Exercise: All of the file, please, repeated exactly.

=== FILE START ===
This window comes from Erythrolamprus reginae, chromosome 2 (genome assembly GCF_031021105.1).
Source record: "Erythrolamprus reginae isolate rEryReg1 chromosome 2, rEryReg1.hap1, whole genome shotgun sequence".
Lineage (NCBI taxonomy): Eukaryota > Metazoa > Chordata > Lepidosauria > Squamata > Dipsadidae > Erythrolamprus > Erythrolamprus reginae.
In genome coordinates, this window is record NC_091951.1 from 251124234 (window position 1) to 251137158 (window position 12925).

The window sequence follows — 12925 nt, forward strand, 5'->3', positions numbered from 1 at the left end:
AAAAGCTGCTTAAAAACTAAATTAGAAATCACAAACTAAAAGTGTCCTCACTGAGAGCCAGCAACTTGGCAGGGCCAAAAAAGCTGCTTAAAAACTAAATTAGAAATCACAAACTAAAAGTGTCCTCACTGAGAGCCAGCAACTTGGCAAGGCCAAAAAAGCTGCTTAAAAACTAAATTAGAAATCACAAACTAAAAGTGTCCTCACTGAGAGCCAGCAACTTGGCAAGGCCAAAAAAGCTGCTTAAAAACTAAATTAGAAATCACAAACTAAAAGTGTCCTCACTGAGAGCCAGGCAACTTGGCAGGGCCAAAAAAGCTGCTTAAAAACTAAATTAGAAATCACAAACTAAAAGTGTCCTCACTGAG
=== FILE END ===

This window comes from Erythrolamprus reginae, chromosome 2 (genome assembly GCF_031021105.1).
Source record: "Erythrolamprus reginae isolate rEryReg1 chromosome 2, rEryReg1.hap1, whole genome shotgun sequence".
Lineage (NCBI taxonomy): Eukaryota > Metazoa > Chordata > Lepidosauria > Squamata > Dipsadidae > Erythrolamprus > Erythrolamprus reginae.
In genome coordinates, this window is record NC_091951.1 from 251124234 (window position 1) to 251137158 (window position 12925).

The window sequence follows — 12925 nt, forward strand, 5'->3', positions numbered from 1 at the left end:
AAAAGCTGCTTAAAAACTAAATTAGAAATCACAAACTAAAAGTGTCCTCACTGAGAGCCAGCAACTTGGCAGGGCCAAAAAAGCTGCTTAAAAACTAAATTAGAAATCACAAACTAAAAGTGTCCTCACTGAGAGCCAGCAACTTGGCAAGGCCAAAAAAGCTGCTTAAAAACTAAATTAGAAATCACAAACTAAAAGTGTCCTCACTGAGAGCCAGCAACTTGGCAAGGCCAAAAAAGCTGCTTAAAAACTAAATTAGAAATCACAAACTAAAAGTGTCCTCACTGAGAGCCAGGCAACTTGGCAGGGCCAAAAAAGCTGCTTAAAAACTAAATTAGAAATCACAAACTAAAAGTGTCCTCACTGAG